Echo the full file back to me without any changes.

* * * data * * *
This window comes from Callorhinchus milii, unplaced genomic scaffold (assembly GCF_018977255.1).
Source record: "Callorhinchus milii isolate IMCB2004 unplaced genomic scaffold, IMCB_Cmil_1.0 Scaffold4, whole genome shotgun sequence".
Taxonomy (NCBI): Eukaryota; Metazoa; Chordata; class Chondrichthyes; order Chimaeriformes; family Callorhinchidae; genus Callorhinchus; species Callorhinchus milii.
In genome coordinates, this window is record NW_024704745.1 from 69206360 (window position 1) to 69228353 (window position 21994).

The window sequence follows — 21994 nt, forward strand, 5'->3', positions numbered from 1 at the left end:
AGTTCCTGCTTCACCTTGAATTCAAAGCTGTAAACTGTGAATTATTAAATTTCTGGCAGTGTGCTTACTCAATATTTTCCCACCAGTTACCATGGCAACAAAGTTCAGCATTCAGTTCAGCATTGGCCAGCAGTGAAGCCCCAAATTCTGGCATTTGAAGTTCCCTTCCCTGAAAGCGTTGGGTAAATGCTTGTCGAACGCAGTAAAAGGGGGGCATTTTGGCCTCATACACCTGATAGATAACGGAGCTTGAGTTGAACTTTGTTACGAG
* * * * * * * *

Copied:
This window comes from Callorhinchus milii, unplaced genomic scaffold (assembly GCF_018977255.1).
Source record: "Callorhinchus milii isolate IMCB2004 unplaced genomic scaffold, IMCB_Cmil_1.0 Scaffold4, whole genome shotgun sequence".
Taxonomy (NCBI): Eukaryota; Metazoa; Chordata; class Chondrichthyes; order Chimaeriformes; family Callorhinchidae; genus Callorhinchus; species Callorhinchus milii.
In genome coordinates, this window is record NW_024704745.1 from 69206360 (window position 1) to 69228353 (window position 21994).

The window sequence follows — 21994 nt, forward strand, 5'->3', positions numbered from 1 at the left end:
AGTTCCTGCTTCACCTTGAATTCAAAGCTGTAAACTGTGAATTATTAAATTTCTGGCAGTGTGCTTACTCAATATTTTCCCACCAGTTACCATGGCAACAAAGTTCAGCATTCAGTTCAGCATTGGCCAGCAGTGAAGCCCCAAATTCTGGCATTTGAAGTTCCCTTCCCTGAAAGCGTTGGGTAAATGCTTGTCGAACGCAGTAAAAGGGGGGCATTTTGGCCTCATACACCTGATAGATAACGGAGCTTGAGTTGAACTTTGTTACGAG